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Cointegration-based tests of the New Keynesian Model of inflation

  • David Demery
  • Nigel Duck

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    We show that the New-Keynesian (NK) model of inflation can be interpreted as a forward-looking cointegrated model. This allows us to model firms' expectations about marginal costs in a simple VAR framework and develop relatively simple formal tests of the model which bypass the econometric problems faced by other approaches. We show that a series of Granger-causality tests can indicate whether there is some forward-looking component to price setting. We implement these tests using quarterly data for the UK and the US. We find that the NK model is formally rejected but that there is strong evidence of a forward looking component to price setting.

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    File URL: http://www.efm.bris.ac.uk/economics/working_papers/pdffiles/dp02541.pdf
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    Paper provided by Department of Economics, University of Bristol, UK in its series Bristol Economics Discussion Papers with number 02/541.

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    Length: 23 pages
    Date of creation: Aug 2002
    Date of revision:
    Handle: RePEc:bri:uobdis:02/541
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    1. Basma Bekdache & Christopher F. Baum, 1999. "A re-evaluation of empirical tests of the Fisher hypothesis," Computing in Economics and Finance 1999 944, Society for Computational Economics, revised 18 Sep 2000.
    2. Hassler, Uwe & Wolters, Jurgen, 1995. "Long Memory in Inflation Rates: International Evidence," Journal of Business & Economic Statistics, American Statistical Association, vol. 13(1), pages 37-45, January.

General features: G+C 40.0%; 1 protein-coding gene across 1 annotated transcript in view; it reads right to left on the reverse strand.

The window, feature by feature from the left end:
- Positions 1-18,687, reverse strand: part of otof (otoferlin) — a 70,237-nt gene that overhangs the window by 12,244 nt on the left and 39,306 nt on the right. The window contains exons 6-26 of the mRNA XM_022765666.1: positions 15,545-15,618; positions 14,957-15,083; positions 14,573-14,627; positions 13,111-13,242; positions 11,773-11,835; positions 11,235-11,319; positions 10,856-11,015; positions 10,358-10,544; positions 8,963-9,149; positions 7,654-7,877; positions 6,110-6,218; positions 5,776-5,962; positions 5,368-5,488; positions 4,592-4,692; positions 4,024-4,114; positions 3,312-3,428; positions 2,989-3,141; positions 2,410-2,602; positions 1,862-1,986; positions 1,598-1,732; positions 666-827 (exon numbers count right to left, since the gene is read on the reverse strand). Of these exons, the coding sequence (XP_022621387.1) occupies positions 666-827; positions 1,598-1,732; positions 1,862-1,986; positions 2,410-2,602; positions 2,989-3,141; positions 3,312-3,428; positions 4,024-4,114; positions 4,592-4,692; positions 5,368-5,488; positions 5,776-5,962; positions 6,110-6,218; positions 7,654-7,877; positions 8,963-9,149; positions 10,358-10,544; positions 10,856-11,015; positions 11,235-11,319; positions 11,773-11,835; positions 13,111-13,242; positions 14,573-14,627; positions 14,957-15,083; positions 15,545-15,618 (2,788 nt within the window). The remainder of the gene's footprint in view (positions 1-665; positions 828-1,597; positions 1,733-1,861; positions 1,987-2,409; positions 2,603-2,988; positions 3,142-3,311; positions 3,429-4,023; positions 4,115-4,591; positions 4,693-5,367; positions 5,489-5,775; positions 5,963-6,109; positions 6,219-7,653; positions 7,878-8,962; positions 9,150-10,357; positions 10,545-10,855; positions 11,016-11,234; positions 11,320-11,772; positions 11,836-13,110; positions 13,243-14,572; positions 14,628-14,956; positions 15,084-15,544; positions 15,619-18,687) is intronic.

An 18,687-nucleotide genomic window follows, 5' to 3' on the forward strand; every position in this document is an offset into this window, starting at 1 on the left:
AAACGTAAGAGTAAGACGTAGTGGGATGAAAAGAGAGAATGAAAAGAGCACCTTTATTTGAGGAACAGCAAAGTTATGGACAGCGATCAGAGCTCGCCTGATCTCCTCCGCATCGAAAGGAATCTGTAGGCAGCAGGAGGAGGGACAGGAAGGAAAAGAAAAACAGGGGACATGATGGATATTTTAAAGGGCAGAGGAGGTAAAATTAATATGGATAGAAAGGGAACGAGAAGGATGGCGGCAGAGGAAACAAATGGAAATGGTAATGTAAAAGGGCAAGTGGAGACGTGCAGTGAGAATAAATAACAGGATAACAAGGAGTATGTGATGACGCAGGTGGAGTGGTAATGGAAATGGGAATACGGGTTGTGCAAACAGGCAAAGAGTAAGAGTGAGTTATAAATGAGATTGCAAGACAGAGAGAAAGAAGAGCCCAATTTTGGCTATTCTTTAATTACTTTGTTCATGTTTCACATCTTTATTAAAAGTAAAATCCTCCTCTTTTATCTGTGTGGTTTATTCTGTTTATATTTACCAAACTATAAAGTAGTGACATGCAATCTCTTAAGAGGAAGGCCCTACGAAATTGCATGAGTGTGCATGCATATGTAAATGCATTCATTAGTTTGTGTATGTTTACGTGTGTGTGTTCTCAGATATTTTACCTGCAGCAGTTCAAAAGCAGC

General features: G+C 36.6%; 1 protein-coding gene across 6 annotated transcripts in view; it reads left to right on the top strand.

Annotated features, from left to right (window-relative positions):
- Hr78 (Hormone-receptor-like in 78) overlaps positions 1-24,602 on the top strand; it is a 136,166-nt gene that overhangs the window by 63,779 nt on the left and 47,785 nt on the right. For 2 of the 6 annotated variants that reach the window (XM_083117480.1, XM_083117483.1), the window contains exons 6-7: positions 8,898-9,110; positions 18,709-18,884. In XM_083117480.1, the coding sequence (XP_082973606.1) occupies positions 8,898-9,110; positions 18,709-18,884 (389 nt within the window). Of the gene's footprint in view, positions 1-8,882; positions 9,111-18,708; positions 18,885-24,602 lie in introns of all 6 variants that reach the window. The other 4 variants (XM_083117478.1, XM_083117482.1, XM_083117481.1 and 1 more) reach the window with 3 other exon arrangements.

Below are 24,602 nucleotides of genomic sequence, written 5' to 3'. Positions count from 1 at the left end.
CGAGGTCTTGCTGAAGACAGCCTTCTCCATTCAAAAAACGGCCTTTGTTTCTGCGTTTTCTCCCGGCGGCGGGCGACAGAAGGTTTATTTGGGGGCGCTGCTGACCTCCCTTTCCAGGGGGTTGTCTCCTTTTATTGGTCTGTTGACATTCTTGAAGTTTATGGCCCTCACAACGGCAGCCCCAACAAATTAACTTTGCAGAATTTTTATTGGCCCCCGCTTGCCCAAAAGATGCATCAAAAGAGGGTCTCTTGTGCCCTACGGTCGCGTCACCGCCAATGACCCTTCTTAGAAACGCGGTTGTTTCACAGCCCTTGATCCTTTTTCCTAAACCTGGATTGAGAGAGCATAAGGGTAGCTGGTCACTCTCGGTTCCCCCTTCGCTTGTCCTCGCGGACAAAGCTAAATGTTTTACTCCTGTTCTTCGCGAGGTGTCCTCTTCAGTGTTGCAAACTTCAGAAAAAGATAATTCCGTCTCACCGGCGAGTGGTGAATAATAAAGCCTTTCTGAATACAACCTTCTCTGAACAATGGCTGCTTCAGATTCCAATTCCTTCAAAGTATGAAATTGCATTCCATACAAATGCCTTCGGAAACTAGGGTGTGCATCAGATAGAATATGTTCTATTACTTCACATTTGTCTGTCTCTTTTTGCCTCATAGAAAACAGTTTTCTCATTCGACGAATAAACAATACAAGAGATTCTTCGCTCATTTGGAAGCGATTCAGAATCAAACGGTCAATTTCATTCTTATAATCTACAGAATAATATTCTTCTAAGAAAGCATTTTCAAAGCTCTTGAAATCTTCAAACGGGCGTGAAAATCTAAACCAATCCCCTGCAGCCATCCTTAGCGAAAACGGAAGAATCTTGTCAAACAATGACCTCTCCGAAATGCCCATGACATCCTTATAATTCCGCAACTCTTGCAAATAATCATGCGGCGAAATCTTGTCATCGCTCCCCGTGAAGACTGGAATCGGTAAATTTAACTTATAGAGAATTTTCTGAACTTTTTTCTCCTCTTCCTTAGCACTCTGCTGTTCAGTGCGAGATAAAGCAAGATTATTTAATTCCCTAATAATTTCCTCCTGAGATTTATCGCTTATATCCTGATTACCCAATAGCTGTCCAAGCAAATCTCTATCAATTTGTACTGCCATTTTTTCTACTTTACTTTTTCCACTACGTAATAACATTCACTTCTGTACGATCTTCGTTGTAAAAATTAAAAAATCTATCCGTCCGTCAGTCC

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    4. Kwiatkowski, D. & Phillips, P.C.B. & Schmidt, P., 1990. "Testing the Null Hypothesis of Stationarity Against the Alternative of Unit Root : How Sure are we that Economic Time Series have a Unit Root?," Papers 8905, Michigan State - Econometrics and Economic Theory.
    5. Alan S. Blinder & Angus Deaton, 1985. "The Time Series Consumption Function Revisited," Brookings Papers on Economic Activity, Economic Studies Program, The Brookings Institution, vol. 16(2), pages 465-521.
    6. Taylor, John B., 1999. "Staggered price and wage setting in macroeconomics," Handbook of Macroeconomics, in: J. B. Taylor & M. Woodford (ed.), Handbook of Macroeconomics, edition 1, volume 1, chapter 15, pages 1009-1050 Elsevier.
    7. Hall, Robert E, 1978. "Stochastic Implications of the Life Cycle-Permanent Income Hypothesis: Theory and Evidence," Journal of Political Economy, University of Chicago Press, vol. 86(6), pages 971-87, December.
    8. Gali, Jordi & Gertler, Mark, 1999. "Inflation dynamics: A structural econometric analysis," Journal of Monetary Economics, Elsevier, vol. 44(2), pages 195-222, October.
    9. Jordi Gali & Mark Gertler & J. David Lopez-Salido, 2001. "European Inflation Dynamics," NBER Working Papers 8218, National Bureau of Economic Research, Inc.
    10. N. Gregory Mankiw, 2000. "The Inexorable and Mysterious Tradeoff Between Inflation and Unemployment," Harvard Institute of Economic Research Working Papers 1905, Harvard - Institute of Economic Research.
    11. Simon Hall & Mark Walsh & Anthony Yates, 1997. "How do UK companies set prices?," Bank of England working papers 67, Bank of England.
    12. Michael Woodford, 1996. "Control of the Public Debt: A Requirement for Price Stability?," NBER Working Papers 5684, National Bureau of Economic Research, Inc.
    13. Engle, Robert F & Granger, Clive W J, 1987. "Co-integration and Error Correction: Representation, Estimation, and Testing," Econometrica, Econometric Society, vol. 55(2), pages 251-76, March.
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